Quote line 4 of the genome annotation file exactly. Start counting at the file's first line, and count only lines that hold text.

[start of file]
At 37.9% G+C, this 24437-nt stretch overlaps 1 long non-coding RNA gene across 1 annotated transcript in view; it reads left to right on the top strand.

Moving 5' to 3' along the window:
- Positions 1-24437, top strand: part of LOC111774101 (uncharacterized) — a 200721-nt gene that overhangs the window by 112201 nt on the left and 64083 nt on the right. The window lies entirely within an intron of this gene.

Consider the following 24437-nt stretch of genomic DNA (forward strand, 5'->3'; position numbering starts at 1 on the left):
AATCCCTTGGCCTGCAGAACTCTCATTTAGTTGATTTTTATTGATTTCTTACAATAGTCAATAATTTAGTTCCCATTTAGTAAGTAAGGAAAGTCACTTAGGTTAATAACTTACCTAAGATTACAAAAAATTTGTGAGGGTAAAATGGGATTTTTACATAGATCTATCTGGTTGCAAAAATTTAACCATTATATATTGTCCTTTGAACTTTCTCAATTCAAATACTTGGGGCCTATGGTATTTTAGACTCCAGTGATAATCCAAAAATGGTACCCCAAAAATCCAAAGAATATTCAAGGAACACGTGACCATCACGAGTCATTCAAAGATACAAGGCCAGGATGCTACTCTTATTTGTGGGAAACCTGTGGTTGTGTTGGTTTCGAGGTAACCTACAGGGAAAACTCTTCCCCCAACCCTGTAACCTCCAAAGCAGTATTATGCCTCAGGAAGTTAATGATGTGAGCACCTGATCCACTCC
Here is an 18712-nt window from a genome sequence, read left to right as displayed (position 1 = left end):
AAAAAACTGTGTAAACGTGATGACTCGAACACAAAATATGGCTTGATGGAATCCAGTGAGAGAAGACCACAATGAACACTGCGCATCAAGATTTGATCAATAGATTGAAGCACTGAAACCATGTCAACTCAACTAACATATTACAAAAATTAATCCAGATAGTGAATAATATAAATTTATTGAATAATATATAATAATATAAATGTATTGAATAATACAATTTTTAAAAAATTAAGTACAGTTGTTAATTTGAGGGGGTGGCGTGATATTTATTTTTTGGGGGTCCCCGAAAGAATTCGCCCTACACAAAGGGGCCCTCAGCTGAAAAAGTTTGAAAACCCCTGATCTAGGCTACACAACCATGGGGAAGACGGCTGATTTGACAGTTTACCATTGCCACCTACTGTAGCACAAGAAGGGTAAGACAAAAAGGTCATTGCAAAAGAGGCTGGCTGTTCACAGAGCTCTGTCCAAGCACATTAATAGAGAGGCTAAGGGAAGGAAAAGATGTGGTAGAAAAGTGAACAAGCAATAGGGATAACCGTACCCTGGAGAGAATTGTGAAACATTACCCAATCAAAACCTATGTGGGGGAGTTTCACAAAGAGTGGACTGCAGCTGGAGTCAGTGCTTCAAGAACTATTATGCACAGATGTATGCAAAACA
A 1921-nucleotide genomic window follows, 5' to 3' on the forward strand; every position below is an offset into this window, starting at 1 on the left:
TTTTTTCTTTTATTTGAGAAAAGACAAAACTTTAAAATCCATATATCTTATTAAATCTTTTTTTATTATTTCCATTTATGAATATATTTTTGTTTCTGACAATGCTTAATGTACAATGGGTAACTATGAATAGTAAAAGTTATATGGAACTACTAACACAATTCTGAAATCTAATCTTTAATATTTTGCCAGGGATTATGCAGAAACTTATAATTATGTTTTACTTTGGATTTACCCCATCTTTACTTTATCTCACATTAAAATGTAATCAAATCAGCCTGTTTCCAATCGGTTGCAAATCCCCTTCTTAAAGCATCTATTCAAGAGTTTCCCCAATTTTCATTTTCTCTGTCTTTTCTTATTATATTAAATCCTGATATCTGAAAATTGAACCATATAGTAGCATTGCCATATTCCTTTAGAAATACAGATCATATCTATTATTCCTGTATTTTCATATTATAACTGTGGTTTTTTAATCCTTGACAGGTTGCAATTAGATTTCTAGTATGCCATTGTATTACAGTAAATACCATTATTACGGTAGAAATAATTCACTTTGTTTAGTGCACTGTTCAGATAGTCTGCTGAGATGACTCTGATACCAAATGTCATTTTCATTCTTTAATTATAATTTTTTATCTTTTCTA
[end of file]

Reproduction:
Consider the following 24437-nt stretch of genomic DNA (forward strand, 5'->3'; position numbering starts at 1 on the left):